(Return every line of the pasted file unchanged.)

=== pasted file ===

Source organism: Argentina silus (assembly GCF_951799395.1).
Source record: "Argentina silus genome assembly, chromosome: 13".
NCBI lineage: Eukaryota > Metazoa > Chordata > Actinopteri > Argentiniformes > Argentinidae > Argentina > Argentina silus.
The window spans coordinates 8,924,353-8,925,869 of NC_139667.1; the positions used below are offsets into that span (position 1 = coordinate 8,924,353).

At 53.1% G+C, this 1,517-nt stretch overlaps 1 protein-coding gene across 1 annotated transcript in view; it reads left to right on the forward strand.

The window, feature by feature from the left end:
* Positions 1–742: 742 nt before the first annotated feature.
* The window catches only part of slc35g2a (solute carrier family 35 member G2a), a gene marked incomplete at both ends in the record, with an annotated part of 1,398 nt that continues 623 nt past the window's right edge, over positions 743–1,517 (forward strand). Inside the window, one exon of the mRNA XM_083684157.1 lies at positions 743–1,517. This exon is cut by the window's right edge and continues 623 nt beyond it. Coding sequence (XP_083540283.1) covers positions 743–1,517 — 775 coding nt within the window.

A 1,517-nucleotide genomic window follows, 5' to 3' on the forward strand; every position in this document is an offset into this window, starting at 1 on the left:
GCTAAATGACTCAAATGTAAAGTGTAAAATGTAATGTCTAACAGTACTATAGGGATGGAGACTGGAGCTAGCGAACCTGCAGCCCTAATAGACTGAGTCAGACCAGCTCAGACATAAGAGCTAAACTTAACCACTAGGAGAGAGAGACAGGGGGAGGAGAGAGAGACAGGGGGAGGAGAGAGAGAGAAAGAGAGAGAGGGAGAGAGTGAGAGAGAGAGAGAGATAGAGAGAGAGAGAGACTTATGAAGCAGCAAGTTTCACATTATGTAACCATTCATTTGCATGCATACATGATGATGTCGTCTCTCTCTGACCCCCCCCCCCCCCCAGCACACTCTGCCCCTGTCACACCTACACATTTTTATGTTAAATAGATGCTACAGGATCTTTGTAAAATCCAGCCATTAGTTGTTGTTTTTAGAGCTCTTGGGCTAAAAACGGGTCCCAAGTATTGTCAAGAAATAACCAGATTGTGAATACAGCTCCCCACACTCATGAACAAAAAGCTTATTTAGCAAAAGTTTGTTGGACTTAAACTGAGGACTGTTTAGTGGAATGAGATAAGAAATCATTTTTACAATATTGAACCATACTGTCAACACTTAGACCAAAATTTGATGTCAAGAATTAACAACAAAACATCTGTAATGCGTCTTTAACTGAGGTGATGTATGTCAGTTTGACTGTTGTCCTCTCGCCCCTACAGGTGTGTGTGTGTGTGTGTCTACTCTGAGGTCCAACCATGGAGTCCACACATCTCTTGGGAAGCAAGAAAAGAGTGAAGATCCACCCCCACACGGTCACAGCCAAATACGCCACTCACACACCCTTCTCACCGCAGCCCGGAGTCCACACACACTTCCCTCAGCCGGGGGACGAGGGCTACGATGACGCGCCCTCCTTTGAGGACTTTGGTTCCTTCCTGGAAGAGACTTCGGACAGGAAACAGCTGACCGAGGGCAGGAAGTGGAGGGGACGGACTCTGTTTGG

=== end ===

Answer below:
Source organism: Argentina silus (assembly GCF_951799395.1).
Source record: "Argentina silus genome assembly, chromosome: 13".
NCBI lineage: Eukaryota > Metazoa > Chordata > Actinopteri > Argentiniformes > Argentinidae > Argentina > Argentina silus.
The window spans coordinates 8,924,353-8,925,869 of NC_139667.1; the positions used below are offsets into that span (position 1 = coordinate 8,924,353).

At 53.1% G+C, this 1,517-nt stretch overlaps 1 protein-coding gene across 1 annotated transcript in view; it reads left to right on the forward strand.

The window, feature by feature from the left end:
* Positions 1–742: 742 nt before the first annotated feature.
* The window catches only part of slc35g2a (solute carrier family 35 member G2a), a gene marked incomplete at both ends in the record, with an annotated part of 1,398 nt that continues 623 nt past the window's right edge, over positions 743–1,517 (forward strand). Inside the window, one exon of the mRNA XM_083684157.1 lies at positions 743–1,517. This exon is cut by the window's right edge and continues 623 nt beyond it. Coding sequence (XP_083540283.1) covers positions 743–1,517 — 775 coding nt within the window.

A 1,517-nucleotide genomic window follows, 5' to 3' on the forward strand; every position in this document is an offset into this window, starting at 1 on the left:
GCTAAATGACTCAAATGTAAAGTGTAAAATGTAATGTCTAACAGTACTATAGGGATGGAGACTGGAGCTAGCGAACCTGCAGCCCTAATAGACTGAGTCAGACCAGCTCAGACATAAGAGCTAAACTTAACCACTAGGAGAGAGAGACAGGGGGAGGAGAGAGAGACAGGGGGAGGAGAGAGAGAGAAAGAGAGAGAGGGAGAGAGTGAGAGAGAGAGAGAGATAGAGAGAGAGAGAGACTTATGAAGCAGCAAGTTTCACATTATGTAACCATTCATTTGCATGCATACATGATGATGTCGTCTCTCTCTGACCCCCCCCCCCCCCCAGCACACTCTGCCCCTGTCACACCTACACATTTTTATGTTAAATAGATGCTACAGGATCTTTGTAAAATCCAGCCATTAGTTGTTGTTTTTAGAGCTCTTGGGCTAAAAACGGGTCCCAAGTATTGTCAAGAAATAACCAGATTGTGAATACAGCTCCCCACACTCATGAACAAAAAGCTTATTTAGCAAAAGTTTGTTGGACTTAAACTGAGGACTGTTTAGTGGAATGAGATAAGAAATCATTTTTACAATATTGAACCATACTGTCAACACTTAGACCAAAATTTGATGTCAAGAATTAACAACAAAACATCTGTAATGCGTCTTTAACTGAGGTGATGTATGTCAGTTTGACTGTTGTCCTCTCGCCCCTACAGGTGTGTGTGTGTGTGTGTCTACTCTGAGGTCCAACCATGGAGTCCACACATCTCTTGGGAAGCAAGAAAAGAGTGAAGATCCACCCCCACACGGTCACAGCCAAATACGCCACTCACACACCCTTCTCACCGCAGCCCGGAGTCCACACACACTTCCCTCAGCCGGGGGACGAGGGCTACGATGACGCGCCCTCCTTTGAGGACTTTGGTTCCTTCCTGGAAGAGACTTCGGACAGGAAACAGCTGACCGAGGGCAGGAAGTGGAGGGGACGGACTCTGTTTGG